Discovering My Strength

After talking a lot about the present, I trusted Liz enough to start talking more about my past. I told her the terrible things I’d been through with my father and my uncle. I had never shared many of these things with anyone else.

Liz helped me to realize that what happened to me wasn’t my fault, that the abuse was wrong and terrible. But she also helped me to see all the great things I have accomplished in my life and how strong I have become because of the things I went through. She showed me that I should be proud of myself.

Talking with Liz about my past and what I’m going through today has helped me gain trust in some other people, too, people I know are there to help me and who care about me and my future. Having a therapist has worked for me so much that I even started to trust myself.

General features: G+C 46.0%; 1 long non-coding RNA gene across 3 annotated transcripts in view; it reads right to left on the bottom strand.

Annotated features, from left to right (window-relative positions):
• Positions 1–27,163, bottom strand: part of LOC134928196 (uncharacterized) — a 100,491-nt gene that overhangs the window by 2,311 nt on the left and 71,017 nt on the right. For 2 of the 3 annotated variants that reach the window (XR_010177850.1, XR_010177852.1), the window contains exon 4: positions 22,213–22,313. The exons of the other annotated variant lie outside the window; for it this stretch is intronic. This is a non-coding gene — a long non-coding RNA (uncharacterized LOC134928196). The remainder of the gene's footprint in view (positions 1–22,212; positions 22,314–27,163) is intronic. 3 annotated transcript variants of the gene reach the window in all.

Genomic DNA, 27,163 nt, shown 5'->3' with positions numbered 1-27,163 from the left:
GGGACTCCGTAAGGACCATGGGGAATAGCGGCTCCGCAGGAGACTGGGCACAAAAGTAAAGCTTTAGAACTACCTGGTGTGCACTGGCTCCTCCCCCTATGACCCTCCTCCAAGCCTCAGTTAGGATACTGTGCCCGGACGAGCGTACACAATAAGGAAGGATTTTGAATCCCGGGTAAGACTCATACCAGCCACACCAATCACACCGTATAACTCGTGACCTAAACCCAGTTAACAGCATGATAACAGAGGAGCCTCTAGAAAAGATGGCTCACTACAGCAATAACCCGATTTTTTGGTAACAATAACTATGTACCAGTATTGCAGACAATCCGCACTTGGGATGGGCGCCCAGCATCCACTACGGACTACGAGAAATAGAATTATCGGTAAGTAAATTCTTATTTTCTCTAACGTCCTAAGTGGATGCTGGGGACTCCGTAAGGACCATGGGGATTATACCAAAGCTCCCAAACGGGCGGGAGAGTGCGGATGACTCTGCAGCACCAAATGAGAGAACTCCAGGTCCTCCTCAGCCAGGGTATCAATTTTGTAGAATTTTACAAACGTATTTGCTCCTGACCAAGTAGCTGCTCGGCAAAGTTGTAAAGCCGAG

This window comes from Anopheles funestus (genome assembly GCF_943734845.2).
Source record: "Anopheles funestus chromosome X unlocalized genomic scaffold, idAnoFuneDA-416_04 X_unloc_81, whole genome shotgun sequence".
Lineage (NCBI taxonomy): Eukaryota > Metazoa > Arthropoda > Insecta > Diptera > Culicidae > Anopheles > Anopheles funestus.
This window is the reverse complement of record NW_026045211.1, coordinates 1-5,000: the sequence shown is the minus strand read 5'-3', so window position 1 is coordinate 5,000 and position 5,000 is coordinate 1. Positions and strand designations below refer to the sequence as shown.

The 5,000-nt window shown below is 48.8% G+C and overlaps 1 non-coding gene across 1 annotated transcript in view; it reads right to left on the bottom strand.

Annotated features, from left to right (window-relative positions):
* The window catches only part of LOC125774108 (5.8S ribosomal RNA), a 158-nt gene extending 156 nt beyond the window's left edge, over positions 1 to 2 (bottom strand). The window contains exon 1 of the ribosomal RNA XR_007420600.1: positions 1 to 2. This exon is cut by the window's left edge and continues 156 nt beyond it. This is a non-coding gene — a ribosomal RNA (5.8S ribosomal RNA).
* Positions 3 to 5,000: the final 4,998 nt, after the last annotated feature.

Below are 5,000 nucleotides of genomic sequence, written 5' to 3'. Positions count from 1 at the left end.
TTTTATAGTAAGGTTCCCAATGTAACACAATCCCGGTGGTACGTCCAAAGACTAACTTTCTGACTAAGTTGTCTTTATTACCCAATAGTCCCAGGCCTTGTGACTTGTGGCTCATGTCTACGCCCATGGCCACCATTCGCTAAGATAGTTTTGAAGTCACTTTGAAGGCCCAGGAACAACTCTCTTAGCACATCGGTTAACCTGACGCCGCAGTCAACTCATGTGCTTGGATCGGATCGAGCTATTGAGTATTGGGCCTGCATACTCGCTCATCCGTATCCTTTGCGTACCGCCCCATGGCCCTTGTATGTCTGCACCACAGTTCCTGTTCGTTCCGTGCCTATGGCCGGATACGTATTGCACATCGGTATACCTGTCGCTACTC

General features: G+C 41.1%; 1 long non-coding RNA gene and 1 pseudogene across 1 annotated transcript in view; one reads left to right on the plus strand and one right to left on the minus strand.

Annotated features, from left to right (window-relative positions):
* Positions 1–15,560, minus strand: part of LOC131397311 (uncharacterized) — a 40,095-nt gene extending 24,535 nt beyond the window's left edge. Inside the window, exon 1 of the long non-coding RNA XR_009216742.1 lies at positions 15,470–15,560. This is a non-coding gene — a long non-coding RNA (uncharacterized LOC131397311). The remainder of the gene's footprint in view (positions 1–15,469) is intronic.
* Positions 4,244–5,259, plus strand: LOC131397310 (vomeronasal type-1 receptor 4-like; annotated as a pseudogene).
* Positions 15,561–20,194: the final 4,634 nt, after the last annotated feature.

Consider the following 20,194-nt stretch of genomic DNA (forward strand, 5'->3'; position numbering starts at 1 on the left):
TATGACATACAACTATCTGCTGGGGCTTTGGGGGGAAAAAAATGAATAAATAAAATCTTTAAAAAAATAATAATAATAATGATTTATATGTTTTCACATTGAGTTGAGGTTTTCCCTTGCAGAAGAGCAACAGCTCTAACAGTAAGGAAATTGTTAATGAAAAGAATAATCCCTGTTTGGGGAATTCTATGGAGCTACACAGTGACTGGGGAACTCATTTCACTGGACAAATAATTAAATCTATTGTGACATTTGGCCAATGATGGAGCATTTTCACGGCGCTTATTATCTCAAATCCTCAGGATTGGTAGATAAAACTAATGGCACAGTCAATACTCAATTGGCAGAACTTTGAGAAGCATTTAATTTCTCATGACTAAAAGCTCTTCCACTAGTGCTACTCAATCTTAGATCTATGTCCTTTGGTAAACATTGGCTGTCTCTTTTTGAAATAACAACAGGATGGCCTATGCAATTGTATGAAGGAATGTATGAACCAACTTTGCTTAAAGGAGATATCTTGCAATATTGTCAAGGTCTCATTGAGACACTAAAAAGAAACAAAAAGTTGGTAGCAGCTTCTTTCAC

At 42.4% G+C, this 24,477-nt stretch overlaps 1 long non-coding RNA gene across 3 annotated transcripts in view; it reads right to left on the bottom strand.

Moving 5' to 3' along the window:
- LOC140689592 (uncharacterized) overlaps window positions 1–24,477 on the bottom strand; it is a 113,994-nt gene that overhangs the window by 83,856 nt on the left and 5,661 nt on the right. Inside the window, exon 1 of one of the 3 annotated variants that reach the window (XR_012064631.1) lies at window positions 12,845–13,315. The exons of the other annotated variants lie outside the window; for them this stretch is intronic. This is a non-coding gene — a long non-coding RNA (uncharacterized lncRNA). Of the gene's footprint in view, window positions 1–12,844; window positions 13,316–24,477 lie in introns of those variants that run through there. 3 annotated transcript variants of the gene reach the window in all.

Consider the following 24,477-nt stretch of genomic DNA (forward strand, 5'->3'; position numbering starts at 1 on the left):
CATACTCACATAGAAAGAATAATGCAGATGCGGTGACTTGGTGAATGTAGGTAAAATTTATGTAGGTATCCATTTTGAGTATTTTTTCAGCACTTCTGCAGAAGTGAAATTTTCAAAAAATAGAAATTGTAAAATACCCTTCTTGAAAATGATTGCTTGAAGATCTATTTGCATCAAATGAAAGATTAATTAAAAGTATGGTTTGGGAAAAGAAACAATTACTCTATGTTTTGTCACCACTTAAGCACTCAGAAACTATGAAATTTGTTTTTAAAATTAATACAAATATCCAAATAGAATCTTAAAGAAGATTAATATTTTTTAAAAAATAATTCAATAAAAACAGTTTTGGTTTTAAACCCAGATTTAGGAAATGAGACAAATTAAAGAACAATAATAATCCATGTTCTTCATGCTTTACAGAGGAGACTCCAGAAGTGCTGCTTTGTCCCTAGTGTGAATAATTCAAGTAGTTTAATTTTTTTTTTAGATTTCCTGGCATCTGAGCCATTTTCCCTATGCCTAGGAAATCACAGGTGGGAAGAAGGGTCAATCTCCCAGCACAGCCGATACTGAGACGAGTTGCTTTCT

I thought for a while that I couldn’t trust myself. I thought that it would hurt for me to be honest with myself about the painful things that had happened in the past. Instead, I felt like a whole new person talking all of my emotions and thoughts out to Liz. With Liz I know that I can always say whatever is on my mind or in my heart. I even started helping others who have been through abuse.

I sometimes feel sad that when I leave the foster care system I won’t be able to have Liz around. But I know that if I keep all the advice and things we’ve talked about within me, I will stand strong and stay focused on the good things I gained from therapy.

What I’ve learned and what I want other teens to know is that we have the power to make it in the world. Find a safe person to talk to so that you can get out your bad feelings and memories. That way, when those bad feelings come up, you can try to put positive thoughts in your head. Find ways to focus on the present and the things you want for yourself in the future. That’s the way to gain strength, power, belief, and love in ourselves.

Get Help

If you are being abused or know someone who is, The National Child Abuse Hotline can connect you with sources of help in your community. Call 1-800-4-A-CHILD